It was a typical sunny day, with no school, so my idea was not unique as there were other families there as well.  There were two sets of fathers with his kids, and a mother with her kids.  About an hour in, a father walked in with four young girls, one his own daughter, probably around ten years old.  He set everyone up at a table with paints, and pieces, and then informed them, that he would be back in a while.  Apparently, he is a multi-tasker as he told them that he was going to “work out” while they are painting and will return.

Well, he did return.  And it soon became obvious that the only work out he got was an arm curl lifting some form of drink.  He wreaked of alcohol and cigarettes, and his demeanor had changed from when he dropped the girls off.  Paying him no mind after the smelly cloud evaporated from our table, I went back to my “project” and my daughters continued with theirs.

Not hearing how the conversation started, the father stood up, with one of the children’s pieces and yelled out, “what, is everything made in China?”

I imagine this is how incidents start that are now becoming a regular occurrence on Facetime and YouTube.  His voice caught my attention, but unsure exactly what he said, or prompted it, I put my brush down, and looked up.  He was approaching a table that had a woman and older son at it.  So I figured he was just some obnoxious ass showing off for someone he may have known.  But he walked by her and continued toward the shelves of unpainted ceramic items and began to lift each piece looking underneath for identification where they were made.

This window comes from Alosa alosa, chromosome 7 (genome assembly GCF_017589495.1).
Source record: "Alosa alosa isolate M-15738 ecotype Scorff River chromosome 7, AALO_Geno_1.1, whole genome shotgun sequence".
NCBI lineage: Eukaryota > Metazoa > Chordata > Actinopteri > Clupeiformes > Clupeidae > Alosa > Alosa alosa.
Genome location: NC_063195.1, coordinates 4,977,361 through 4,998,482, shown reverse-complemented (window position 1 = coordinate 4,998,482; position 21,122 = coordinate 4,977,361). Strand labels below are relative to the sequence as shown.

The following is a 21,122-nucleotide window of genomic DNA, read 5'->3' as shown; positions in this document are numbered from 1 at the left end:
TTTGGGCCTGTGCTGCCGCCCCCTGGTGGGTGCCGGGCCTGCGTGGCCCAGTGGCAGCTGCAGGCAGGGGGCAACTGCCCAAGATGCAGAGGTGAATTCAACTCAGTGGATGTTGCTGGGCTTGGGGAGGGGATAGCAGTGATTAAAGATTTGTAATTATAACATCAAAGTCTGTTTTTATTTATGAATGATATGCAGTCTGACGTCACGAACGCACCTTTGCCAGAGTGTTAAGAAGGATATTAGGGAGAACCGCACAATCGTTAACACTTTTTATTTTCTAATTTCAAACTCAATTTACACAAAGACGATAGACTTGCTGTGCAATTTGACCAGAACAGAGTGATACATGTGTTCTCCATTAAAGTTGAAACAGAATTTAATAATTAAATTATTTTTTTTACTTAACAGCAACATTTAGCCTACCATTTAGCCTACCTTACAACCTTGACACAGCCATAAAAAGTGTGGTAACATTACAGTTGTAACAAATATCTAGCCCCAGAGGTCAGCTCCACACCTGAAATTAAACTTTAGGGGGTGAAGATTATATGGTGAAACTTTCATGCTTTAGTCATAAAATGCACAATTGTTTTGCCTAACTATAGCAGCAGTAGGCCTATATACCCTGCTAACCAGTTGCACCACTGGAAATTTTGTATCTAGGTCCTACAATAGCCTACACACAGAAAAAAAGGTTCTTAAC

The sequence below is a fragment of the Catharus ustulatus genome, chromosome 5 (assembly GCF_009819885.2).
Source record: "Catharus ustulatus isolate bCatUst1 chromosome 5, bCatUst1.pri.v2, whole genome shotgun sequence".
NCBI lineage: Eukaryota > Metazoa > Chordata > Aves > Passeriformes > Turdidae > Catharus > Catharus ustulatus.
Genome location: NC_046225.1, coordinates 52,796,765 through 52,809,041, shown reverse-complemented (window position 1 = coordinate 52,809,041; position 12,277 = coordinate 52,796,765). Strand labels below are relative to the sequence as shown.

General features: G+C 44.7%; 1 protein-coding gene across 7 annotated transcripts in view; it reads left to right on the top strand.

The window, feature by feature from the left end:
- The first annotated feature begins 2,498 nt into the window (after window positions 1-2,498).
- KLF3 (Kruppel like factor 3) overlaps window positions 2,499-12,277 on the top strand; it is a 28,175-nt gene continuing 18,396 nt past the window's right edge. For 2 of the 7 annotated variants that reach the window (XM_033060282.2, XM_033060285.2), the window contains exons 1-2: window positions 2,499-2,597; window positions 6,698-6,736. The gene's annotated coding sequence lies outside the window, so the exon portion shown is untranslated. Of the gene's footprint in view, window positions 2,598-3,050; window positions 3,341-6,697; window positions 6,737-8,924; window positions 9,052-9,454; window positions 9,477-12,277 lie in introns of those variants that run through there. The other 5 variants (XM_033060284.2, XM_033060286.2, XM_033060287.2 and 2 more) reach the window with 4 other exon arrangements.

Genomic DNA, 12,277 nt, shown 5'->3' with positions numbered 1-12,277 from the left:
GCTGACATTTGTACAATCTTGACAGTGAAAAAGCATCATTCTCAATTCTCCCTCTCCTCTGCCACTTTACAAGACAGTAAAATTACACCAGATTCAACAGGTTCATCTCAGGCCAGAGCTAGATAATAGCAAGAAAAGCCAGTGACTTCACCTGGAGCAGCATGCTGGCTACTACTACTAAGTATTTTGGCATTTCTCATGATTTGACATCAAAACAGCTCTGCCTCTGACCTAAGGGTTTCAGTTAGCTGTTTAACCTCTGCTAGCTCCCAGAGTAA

I now realize, this father is a racist bigot, and came back from his “workout” with some liquid courage in him.  My attention squarely focused on him, and for what may come out of his mouth next, or worse, any actions, I hear a softer voice of concern speak out, “Daddy, STOP IT!”  The man’s daughter had obviously seen this play out before, and clearly been affected by it.

I was not the only one to notice this jerk, as other parents had stopped what they were doing as well.  But I was the only one with Asian children.  I could feel my adrenaline pick up.  My daughters are of Asian descent, and my eyes give off the appearance of being Asian as well, though unfortunately I am not.  I am now focused on this father, and what his next words or actions might be.  Then I feel a sharp pain in my left shin.  My daughter, also very aware it seems of the situation, had noticed my protective glare, and had kicked me under the table to snap out of the zone I was in.

And I know why she did it too.  My daughters are very proud of their heritage, although if you do not point it out, they are just my daughters.  But if you do point it out, then it best be complimentary in nature.